Question: My husband and I were arguing about retrofitting windows the other day. We were out on a walk in a neighborhood with some beautiful little Spanish-style homes. One thing I love about them is their large, arched front windows. One thing I hate is when homeowners upgrade their windows and replace them with those ugly, double-paned things with white dividers, especially when they’ve got a large, beautiful arched window on the front side of their home. In my opinion, it completely ruins the look of the home. My husband says its illegal to sell a house with those large paned windows because of earthquakes. A recent earthquake prompted me to write and ask: What is the rule on retrofitting windows? — Anne
Answer: Anne, the thing that made most sense in your message was that you and your husband were arguing. That’s what people who love each other do, right?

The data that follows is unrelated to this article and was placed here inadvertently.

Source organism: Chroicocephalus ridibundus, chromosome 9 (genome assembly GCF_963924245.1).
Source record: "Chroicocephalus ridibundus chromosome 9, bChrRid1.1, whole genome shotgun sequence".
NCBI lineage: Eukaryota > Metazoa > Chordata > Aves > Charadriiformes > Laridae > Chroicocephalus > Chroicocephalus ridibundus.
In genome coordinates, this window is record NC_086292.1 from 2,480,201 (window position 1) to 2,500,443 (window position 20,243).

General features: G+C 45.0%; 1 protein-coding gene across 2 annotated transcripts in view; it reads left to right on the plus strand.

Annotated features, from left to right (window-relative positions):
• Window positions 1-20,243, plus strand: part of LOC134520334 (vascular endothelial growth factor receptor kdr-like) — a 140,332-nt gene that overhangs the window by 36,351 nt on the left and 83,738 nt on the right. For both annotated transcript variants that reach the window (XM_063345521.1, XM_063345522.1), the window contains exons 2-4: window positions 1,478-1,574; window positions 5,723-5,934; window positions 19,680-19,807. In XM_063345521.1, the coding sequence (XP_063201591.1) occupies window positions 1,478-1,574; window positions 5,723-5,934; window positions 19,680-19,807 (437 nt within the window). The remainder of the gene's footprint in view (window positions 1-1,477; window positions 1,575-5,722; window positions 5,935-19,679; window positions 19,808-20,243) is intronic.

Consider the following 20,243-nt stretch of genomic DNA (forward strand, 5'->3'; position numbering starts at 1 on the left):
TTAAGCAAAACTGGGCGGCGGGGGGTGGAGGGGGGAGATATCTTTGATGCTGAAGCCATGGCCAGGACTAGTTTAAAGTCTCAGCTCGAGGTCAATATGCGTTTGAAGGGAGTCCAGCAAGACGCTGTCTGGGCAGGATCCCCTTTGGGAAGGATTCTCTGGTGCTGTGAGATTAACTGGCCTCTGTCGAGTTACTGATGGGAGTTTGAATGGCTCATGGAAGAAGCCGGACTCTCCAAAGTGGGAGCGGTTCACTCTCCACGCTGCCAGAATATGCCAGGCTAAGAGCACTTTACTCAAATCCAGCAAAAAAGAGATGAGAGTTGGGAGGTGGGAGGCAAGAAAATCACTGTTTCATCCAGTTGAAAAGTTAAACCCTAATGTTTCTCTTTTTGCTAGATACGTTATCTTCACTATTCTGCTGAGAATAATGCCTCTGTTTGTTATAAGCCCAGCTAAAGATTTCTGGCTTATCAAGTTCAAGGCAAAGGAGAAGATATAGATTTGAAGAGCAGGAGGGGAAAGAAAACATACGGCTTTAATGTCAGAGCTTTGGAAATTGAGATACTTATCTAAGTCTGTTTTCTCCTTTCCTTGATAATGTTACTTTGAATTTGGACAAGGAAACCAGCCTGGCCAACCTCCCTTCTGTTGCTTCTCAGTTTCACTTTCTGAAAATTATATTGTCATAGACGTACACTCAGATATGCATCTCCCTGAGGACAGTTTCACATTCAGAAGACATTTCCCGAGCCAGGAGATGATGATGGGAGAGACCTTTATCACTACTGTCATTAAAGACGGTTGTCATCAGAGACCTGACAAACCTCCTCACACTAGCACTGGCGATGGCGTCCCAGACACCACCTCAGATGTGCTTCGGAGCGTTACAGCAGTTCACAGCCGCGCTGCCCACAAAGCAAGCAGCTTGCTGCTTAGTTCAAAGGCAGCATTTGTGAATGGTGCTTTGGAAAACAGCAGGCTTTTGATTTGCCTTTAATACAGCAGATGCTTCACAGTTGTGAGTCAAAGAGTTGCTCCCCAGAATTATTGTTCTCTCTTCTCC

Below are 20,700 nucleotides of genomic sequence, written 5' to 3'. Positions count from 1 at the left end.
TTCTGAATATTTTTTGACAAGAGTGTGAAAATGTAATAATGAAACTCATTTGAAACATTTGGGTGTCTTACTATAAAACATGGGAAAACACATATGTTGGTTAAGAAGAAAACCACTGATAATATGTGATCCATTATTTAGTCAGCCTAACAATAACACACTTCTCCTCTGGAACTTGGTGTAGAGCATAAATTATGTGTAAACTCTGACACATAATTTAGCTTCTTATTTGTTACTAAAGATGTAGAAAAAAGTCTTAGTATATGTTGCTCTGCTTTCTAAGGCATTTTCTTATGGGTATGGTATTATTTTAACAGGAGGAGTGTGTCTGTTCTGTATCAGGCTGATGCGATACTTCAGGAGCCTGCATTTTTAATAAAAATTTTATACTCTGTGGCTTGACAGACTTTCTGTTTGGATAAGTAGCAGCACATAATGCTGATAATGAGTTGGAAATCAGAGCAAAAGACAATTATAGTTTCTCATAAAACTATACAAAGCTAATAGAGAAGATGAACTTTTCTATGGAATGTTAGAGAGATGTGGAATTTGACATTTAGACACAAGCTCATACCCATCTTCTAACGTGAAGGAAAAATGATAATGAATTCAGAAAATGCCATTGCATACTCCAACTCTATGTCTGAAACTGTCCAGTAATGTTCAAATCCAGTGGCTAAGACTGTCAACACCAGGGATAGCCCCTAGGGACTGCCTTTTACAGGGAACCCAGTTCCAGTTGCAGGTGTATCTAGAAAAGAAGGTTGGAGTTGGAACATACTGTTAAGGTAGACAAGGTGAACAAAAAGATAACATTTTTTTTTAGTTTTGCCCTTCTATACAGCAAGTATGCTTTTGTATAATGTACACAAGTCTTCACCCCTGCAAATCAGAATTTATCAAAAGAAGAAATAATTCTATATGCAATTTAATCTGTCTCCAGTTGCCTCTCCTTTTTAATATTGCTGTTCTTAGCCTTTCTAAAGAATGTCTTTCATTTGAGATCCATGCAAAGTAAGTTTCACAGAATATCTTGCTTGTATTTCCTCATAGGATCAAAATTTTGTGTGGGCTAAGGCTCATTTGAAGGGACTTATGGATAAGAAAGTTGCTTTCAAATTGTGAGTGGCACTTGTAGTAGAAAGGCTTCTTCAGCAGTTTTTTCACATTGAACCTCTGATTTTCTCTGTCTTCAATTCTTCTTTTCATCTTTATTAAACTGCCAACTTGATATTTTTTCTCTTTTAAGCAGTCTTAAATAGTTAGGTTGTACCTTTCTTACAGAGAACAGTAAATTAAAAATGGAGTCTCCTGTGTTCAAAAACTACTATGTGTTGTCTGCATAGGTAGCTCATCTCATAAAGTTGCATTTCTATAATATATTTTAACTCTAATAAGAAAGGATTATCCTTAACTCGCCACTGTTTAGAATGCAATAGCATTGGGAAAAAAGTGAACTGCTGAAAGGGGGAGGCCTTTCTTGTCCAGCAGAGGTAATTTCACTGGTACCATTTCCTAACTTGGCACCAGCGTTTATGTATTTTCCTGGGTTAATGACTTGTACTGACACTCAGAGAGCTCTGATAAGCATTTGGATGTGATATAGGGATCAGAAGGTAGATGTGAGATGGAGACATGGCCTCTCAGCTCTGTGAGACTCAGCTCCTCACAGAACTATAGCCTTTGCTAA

Other than that, though, I think earthquake theory is faulty. Get it?
I wrote an article about just the kind of house you’re talking about, a 1927 Spanish bungalow in Del Rey (near Culver City) remodeled by Heide Jenkins and Luis Gonzalez. The original house had a gorgeous arched window, and the couple really wanted to replicate that when they set out to rehab this falling-down and neglected house. But they found the cost of an arched windows way too high for their budget, so they reluctantly settled for a rectangular window with divided panes.
I asked our resident construction expert, Alon Toker of Mega Builders in Chatsworth, and here’s what he had to say:
“I am unaware of any earthquake restrictions for arched, picture windows. However, windows do need to be in compliance with certain fenestration guidelines (such as Title 24 compliance for energy efficiency), opening sizes (for emergency egress out of bedrooms) and glazing options (for instance, tempered glass if 18 inches or less from the floor) and so on. “
Anyone have a different take on this?